THE PAKISTAN DEVELOPMENT REVIEW
Participatory Irrigation Management and its Financial Viability: A Case Study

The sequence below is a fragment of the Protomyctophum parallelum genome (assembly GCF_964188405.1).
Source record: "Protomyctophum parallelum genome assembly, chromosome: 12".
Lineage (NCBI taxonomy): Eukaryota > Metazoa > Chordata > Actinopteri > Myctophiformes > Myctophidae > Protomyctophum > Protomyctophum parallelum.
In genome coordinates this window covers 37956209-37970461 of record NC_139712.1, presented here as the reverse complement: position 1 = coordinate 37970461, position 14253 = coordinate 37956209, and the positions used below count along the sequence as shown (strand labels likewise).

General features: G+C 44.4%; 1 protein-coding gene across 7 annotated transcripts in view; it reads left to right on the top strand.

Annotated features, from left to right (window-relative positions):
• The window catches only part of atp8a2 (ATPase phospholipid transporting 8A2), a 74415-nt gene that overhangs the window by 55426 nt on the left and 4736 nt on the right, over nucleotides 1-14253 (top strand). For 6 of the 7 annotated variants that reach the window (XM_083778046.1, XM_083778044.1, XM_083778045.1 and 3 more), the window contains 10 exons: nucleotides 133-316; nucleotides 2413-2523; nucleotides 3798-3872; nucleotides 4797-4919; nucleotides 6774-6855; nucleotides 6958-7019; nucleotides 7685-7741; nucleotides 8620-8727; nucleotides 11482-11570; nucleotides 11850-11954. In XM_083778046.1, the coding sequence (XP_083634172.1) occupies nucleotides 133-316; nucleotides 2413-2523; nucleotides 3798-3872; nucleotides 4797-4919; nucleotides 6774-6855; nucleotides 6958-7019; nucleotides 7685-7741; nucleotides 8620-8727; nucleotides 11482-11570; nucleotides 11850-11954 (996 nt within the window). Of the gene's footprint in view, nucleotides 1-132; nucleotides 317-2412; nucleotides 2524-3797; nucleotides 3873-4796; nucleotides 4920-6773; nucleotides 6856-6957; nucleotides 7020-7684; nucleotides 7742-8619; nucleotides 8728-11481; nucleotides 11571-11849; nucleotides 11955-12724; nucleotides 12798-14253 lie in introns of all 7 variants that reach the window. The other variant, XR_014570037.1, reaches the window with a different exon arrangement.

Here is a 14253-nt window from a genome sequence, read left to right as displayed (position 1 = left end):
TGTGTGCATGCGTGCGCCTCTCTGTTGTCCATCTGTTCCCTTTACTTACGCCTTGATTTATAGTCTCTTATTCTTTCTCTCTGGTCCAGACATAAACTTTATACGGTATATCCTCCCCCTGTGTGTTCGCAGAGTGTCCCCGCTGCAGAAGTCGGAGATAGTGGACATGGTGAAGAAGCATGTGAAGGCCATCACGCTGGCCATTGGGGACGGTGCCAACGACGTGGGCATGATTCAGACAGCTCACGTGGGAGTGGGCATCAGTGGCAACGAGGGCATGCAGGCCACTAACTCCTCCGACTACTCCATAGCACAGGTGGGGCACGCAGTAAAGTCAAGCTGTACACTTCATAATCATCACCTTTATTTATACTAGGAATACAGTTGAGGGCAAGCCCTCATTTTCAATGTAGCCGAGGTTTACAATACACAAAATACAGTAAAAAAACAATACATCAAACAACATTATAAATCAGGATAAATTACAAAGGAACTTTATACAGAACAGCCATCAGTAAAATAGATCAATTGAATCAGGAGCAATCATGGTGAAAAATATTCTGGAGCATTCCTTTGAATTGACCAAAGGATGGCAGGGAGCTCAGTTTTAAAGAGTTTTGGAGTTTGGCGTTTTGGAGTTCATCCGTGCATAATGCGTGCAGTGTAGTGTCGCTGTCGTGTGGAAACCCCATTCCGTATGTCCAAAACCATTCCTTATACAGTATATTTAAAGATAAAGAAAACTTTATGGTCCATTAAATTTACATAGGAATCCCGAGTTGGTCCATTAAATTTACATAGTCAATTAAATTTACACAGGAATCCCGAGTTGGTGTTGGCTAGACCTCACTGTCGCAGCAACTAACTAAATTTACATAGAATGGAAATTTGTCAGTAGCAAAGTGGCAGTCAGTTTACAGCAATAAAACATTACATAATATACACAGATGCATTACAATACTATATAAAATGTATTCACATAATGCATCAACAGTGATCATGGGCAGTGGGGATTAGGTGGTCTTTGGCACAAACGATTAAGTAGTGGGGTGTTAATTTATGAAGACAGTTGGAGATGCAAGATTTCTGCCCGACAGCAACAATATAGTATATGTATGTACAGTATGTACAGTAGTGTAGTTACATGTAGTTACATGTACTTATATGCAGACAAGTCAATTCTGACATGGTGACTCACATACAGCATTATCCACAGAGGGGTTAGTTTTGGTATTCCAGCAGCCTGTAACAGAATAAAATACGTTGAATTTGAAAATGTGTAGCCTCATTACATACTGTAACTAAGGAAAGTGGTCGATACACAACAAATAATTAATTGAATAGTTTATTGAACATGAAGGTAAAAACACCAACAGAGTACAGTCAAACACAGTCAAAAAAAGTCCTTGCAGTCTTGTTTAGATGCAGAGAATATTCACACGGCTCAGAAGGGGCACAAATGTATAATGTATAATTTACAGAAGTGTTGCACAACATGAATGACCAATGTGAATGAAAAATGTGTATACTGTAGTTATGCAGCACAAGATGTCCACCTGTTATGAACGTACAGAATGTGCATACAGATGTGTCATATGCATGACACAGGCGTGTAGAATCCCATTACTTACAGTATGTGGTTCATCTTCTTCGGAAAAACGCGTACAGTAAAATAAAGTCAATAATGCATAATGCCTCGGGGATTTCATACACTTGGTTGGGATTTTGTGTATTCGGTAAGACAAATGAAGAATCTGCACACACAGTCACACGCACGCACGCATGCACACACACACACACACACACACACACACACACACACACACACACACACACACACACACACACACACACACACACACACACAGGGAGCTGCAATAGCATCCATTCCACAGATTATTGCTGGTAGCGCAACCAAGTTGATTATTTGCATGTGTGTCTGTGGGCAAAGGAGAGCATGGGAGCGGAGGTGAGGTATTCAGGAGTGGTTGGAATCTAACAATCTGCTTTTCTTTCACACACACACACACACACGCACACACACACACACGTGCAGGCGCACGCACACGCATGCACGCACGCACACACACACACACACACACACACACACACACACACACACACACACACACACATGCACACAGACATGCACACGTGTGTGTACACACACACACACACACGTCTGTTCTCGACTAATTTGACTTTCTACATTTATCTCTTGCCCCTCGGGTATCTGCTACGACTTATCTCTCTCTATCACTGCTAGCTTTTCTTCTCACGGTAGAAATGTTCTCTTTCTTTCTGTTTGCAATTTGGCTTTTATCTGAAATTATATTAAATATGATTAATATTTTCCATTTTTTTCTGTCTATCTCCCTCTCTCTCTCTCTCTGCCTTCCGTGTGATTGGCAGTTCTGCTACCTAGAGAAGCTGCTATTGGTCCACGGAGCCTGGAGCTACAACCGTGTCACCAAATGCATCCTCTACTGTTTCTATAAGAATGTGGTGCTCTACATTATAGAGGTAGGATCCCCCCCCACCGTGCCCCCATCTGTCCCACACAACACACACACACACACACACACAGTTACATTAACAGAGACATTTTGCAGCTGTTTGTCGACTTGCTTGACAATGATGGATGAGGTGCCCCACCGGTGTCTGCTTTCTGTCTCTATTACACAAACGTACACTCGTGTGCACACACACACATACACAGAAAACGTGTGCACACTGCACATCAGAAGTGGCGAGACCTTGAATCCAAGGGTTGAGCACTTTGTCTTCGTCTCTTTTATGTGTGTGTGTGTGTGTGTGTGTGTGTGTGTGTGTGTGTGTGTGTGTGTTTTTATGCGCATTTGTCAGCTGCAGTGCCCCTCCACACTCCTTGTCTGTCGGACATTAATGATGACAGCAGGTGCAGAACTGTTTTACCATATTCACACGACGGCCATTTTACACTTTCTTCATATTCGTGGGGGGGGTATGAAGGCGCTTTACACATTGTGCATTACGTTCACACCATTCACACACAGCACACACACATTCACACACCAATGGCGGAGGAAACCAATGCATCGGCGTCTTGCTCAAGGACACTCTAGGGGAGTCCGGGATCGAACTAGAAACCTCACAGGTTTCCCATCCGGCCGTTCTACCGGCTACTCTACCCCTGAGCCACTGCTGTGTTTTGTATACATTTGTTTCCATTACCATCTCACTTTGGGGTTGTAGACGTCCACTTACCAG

Water is a key input of agriculture. In the past, the area under cultivation was small and there was less stress on farmers to grow more and more of each crop. Water was considered a free good. The situation has changed since. The increase in cropping intensity has led to a rise in the demand for irrigation water. Water is not a free good any more. The provision of irrigation water to the farmer’s fields is going to be costlier. The Government of Pakistan is spending heavily on the operation and maintenance of the irrigation system yet shortage of funds is a major reason for deferred maintenance, which threatens the operational integrity of the irrigation system [World Bank (1988) and Haq (1995)]. The shortfall in O&M funding was estimated to be more than 24 percent in 1993 [World Bank (1994)]. As poor O&M has direct effect on the productivity of agriculture, indirectly it affects the whole economy [Carruthers (1981)]. The allocation of funds for the increasing O&M costs is becoming a problem for the Government of Pakistan with every successive year. One logical answer to this problem is to increase abiana1 fees from the users of irrigation water supplies. The revenue collected through abiana may be used for O&M purposes, but it has been reported that the revenue collection is far less than the expenditures incurred. Resultantly the gap has been increasing every year [Chaudhry (1989)].